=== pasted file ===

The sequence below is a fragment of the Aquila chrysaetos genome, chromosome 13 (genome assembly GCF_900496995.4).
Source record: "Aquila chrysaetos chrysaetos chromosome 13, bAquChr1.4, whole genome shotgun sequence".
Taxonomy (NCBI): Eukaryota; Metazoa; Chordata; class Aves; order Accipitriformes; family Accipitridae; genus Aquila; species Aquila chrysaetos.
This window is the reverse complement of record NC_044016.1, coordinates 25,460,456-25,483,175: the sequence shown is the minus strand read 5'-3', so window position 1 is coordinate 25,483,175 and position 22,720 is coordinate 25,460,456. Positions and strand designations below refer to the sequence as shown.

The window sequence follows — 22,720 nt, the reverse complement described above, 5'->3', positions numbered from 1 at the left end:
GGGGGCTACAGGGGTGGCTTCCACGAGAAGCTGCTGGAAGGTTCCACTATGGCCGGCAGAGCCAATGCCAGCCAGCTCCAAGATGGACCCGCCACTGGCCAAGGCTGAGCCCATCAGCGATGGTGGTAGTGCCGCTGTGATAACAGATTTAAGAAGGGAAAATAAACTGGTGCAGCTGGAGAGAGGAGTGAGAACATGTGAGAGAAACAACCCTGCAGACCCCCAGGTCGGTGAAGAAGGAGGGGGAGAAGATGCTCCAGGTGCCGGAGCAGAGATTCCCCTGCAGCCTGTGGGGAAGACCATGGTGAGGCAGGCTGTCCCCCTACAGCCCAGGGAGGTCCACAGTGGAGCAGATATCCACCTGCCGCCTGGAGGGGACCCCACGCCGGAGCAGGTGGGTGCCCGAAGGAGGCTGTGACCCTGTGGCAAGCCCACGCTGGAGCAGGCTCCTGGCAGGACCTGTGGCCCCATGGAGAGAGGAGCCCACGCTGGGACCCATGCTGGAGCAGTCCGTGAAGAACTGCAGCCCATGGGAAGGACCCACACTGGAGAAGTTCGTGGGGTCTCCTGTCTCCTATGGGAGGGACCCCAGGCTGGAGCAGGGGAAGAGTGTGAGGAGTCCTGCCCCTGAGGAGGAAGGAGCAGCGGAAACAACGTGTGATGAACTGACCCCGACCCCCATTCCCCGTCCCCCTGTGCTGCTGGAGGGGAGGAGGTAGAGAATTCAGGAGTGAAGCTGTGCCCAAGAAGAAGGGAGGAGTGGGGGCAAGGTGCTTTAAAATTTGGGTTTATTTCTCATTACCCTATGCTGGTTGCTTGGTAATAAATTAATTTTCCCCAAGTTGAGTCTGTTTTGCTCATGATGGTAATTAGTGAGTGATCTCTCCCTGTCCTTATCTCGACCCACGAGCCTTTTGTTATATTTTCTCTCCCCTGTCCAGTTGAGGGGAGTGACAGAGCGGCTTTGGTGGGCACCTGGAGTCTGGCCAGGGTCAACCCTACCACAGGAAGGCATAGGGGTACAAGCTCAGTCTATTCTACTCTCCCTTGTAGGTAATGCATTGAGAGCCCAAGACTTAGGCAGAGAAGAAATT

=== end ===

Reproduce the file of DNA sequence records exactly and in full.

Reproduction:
The sequence below is a fragment of the Aquila chrysaetos genome, chromosome 13 (genome assembly GCF_900496995.4).
Source record: "Aquila chrysaetos chrysaetos chromosome 13, bAquChr1.4, whole genome shotgun sequence".
Taxonomy (NCBI): Eukaryota; Metazoa; Chordata; class Aves; order Accipitriformes; family Accipitridae; genus Aquila; species Aquila chrysaetos.
This window is the reverse complement of record NC_044016.1, coordinates 25,460,456-25,483,175: the sequence shown is the minus strand read 5'-3', so window position 1 is coordinate 25,483,175 and position 22,720 is coordinate 25,460,456. Positions and strand designations below refer to the sequence as shown.

The window sequence follows — 22,720 nt, the reverse complement described above, 5'->3', positions numbered from 1 at the left end:
GGGGGCTACAGGGGTGGCTTCCACGAGAAGCTGCTGGAAGGTTCCACTATGGCCGGCAGAGCCAATGCCAGCCAGCTCCAAGATGGACCCGCCACTGGCCAAGGCTGAGCCCATCAGCGATGGTGGTAGTGCCGCTGTGATAACAGATTTAAGAAGGGAAAATAAACTGGTGCAGCTGGAGAGAGGAGTGAGAACATGTGAGAGAAACAACCCTGCAGACCCCCAGGTCGGTGAAGAAGGAGGGGGAGAAGATGCTCCAGGTGCCGGAGCAGAGATTCCCCTGCAGCCTGTGGGGAAGACCATGGTGAGGCAGGCTGTCCCCCTACAGCCCAGGGAGGTCCACAGTGGAGCAGATATCCACCTGCCGCCTGGAGGGGACCCCACGCCGGAGCAGGTGGGTGCCCGAAGGAGGCTGTGACCCTGTGGCAAGCCCACGCTGGAGCAGGCTCCTGGCAGGACCTGTGGCCCCATGGAGAGAGGAGCCCACGCTGGGACCCATGCTGGAGCAGTCCGTGAAGAACTGCAGCCCATGGGAAGGACCCACACTGGAGAAGTTCGTGGGGTCTCCTGTCTCCTATGGGAGGGACCCCAGGCTGGAGCAGGGGAAGAGTGTGAGGAGTCCTGCCCCTGAGGAGGAAGGAGCAGCGGAAACAACGTGTGATGAACTGACCCCGACCCCCATTCCCCGTCCCCCTGTGCTGCTGGAGGGGAGGAGGTAGAGAATTCAGGAGTGAAGCTGTGCCCAAGAAGAAGGGAGGAGTGGGGGCAAGGTGCTTTAAAATTTGGGTTTATTTCTCATTACCCTATGCTGGTTGCTTGGTAATAAATTAATTTTCCCCAAGTTGAGTCTGTTTTGCTCATGATGGTAATTAGTGAGTGATCTCTCCCTGTCCTTATCTCGACCCACGAGCCTTTTGTTATATTTTCTCTCCCCTGTCCAGTTGAGGGGAGTGACAGAGCGGCTTTGGTGGGCACCTGGAGTCTGGCCAGGGTCAACCCTACCACAGGAAGGCATAGGGGTACAAGCTCAGTCTATTCTACTCTCCCTTGTAGGTAATGCATTGAGAGCCCAAGACTTAGGCAGAGAAGAAATT